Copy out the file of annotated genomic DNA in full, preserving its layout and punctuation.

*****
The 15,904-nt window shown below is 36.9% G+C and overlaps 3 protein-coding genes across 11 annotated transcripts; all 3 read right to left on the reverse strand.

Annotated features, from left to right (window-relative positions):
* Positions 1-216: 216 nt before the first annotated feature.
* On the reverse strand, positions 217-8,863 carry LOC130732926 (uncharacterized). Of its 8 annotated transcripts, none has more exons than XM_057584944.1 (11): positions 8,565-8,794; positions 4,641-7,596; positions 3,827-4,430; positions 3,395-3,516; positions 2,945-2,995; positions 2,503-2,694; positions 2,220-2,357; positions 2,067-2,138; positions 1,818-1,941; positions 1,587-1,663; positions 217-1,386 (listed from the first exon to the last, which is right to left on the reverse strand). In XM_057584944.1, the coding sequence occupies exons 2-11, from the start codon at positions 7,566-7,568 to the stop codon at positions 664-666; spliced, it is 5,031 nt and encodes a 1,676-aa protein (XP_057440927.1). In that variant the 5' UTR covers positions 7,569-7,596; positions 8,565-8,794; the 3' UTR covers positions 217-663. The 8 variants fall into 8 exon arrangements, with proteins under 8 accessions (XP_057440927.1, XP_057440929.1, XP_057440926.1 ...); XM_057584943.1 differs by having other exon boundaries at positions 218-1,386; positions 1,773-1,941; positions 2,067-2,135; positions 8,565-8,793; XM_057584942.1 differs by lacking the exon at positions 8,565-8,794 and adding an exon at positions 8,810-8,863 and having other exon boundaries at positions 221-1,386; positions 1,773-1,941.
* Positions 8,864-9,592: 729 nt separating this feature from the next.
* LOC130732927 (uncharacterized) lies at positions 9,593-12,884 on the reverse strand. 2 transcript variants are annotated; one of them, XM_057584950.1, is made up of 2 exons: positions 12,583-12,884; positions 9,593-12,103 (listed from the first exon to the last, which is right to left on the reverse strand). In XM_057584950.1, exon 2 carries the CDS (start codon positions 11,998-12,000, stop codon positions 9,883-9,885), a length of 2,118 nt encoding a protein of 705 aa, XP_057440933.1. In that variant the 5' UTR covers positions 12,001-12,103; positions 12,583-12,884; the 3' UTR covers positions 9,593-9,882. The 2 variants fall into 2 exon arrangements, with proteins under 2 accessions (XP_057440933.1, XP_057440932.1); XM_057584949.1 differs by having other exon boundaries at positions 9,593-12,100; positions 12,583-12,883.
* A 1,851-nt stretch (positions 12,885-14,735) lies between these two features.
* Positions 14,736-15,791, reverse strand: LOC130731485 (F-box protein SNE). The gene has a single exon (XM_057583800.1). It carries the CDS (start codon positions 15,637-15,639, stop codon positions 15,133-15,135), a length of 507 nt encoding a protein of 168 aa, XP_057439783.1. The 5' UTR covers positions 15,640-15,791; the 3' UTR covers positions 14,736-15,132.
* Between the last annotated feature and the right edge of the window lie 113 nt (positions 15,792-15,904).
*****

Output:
The 15,904-nt window shown below is 36.9% G+C and overlaps 3 protein-coding genes across 11 annotated transcripts; all 3 read right to left on the reverse strand.

Annotated features, from left to right (window-relative positions):
* Positions 1-216: 216 nt before the first annotated feature.
* On the reverse strand, positions 217-8,863 carry LOC130732926 (uncharacterized). Of its 8 annotated transcripts, none has more exons than XM_057584944.1 (11): positions 8,565-8,794; positions 4,641-7,596; positions 3,827-4,430; positions 3,395-3,516; positions 2,945-2,995; positions 2,503-2,694; positions 2,220-2,357; positions 2,067-2,138; positions 1,818-1,941; positions 1,587-1,663; positions 217-1,386 (listed from the first exon to the last, which is right to left on the reverse strand). In XM_057584944.1, the coding sequence occupies exons 2-11, from the start codon at positions 7,566-7,568 to the stop codon at positions 664-666; spliced, it is 5,031 nt and encodes a 1,676-aa protein (XP_057440927.1). In that variant the 5' UTR covers positions 7,569-7,596; positions 8,565-8,794; the 3' UTR covers positions 217-663. The 8 variants fall into 8 exon arrangements, with proteins under 8 accessions (XP_057440927.1, XP_057440929.1, XP_057440926.1 ...); XM_057584943.1 differs by having other exon boundaries at positions 218-1,386; positions 1,773-1,941; positions 2,067-2,135; positions 8,565-8,793; XM_057584942.1 differs by lacking the exon at positions 8,565-8,794 and adding an exon at positions 8,810-8,863 and having other exon boundaries at positions 221-1,386; positions 1,773-1,941.
* Positions 8,864-9,592: 729 nt separating this feature from the next.
* LOC130732927 (uncharacterized) lies at positions 9,593-12,884 on the reverse strand. 2 transcript variants are annotated; one of them, XM_057584950.1, is made up of 2 exons: positions 12,583-12,884; positions 9,593-12,103 (listed from the first exon to the last, which is right to left on the reverse strand). In XM_057584950.1, exon 2 carries the CDS (start codon positions 11,998-12,000, stop codon positions 9,883-9,885), a length of 2,118 nt encoding a protein of 705 aa, XP_057440933.1. In that variant the 5' UTR covers positions 12,001-12,103; positions 12,583-12,884; the 3' UTR covers positions 9,593-9,882. The 2 variants fall into 2 exon arrangements, with proteins under 2 accessions (XP_057440933.1, XP_057440932.1); XM_057584949.1 differs by having other exon boundaries at positions 9,593-12,100; positions 12,583-12,883.
* A 1,851-nt stretch (positions 12,885-14,735) lies between these two features.
* Positions 14,736-15,791, reverse strand: LOC130731485 (F-box protein SNE). The gene has a single exon (XM_057583800.1). It carries the CDS (start codon positions 15,637-15,639, stop codon positions 15,133-15,135), a length of 507 nt encoding a protein of 168 aa, XP_057439783.1. The 5' UTR covers positions 15,640-15,791; the 3' UTR covers positions 14,736-15,132.
* Between the last annotated feature and the right edge of the window lie 113 nt (positions 15,792-15,904).